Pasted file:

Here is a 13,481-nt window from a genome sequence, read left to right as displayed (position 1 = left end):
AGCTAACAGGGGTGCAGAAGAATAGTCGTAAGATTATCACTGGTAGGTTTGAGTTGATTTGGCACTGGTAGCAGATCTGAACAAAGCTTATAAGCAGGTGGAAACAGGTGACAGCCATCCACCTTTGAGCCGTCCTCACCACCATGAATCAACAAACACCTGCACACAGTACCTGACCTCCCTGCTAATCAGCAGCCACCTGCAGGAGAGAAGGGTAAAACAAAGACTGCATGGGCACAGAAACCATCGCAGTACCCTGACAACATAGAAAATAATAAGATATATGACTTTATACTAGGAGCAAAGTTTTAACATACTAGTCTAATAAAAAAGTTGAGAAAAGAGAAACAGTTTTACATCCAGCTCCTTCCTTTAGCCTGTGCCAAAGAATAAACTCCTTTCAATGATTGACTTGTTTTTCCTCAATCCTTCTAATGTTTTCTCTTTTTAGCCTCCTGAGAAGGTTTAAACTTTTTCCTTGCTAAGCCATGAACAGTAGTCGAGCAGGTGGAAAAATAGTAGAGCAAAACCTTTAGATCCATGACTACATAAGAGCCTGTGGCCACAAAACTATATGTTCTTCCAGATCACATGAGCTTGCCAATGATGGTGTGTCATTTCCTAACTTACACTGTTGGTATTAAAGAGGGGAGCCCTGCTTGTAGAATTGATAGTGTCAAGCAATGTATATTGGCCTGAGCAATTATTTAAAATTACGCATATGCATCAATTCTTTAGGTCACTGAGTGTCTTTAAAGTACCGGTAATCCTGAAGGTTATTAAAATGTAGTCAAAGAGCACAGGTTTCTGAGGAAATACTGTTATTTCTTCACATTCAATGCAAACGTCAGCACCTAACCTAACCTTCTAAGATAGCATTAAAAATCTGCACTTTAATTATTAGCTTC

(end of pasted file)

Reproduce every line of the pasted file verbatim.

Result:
Here is a 13,481-nt window from a genome sequence, read left to right as displayed (position 1 = left end):
AGCTAACAGGGGTGCAGAAGAATAGTCGTAAGATTATCACTGGTAGGTTTGAGTTGATTTGGCACTGGTAGCAGATCTGAACAAAGCTTATAAGCAGGTGGAAACAGGTGACAGCCATCCACCTTTGAGCCGTCCTCACCACCATGAATCAACAAACACCTGCACACAGTACCTGACCTCCCTGCTAATCAGCAGCCACCTGCAGGAGAGAAGGGTAAAACAAAGACTGCATGGGCACAGAAACCATCGCAGTACCCTGACAACATAGAAAATAATAAGATATATGACTTTATACTAGGAGCAAAGTTTTAACATACTAGTCTAATAAAAAAGTTGAGAAAAGAGAAACAGTTTTACATCCAGCTCCTTCCTTTAGCCTGTGCCAAAGAATAAACTCCTTTCAATGATTGACTTGTTTTTCCTCAATCCTTCTAATGTTTTCTCTTTTTAGCCTCCTGAGAAGGTTTAAACTTTTTCCTTGCTAAGCCATGAACAGTAGTCGAGCAGGTGGAAAAATAGTAGAGCAAAACCTTTAGATCCATGACTACATAAGAGCCTGTGGCCACAAAACTATATGTTCTTCCAGATCACATGAGCTTGCCAATGATGGTGTGTCATTTCCTAACTTACACTGTTGGTATTAAAGAGGGGAGCCCTGCTTGTAGAATTGATAGTGTCAAGCAATGTATATTGGCCTGAGCAATTATTTAAAATTACGCATATGCATCAATTCTTTAGGTCACTGAGTGTCTTTAAAGTACCGGTAATCCTGAAGGTTATTAAAATGTAGTCAAAGAGCACAGGTTTCTGAGGAAATACTGTTATTTCTTCACATTCAATGCAAACGTCAGCACCTAACCTAACCTTCTAAGATAGCATTAAAAATCTGCACTTTAATTATTAGCTTC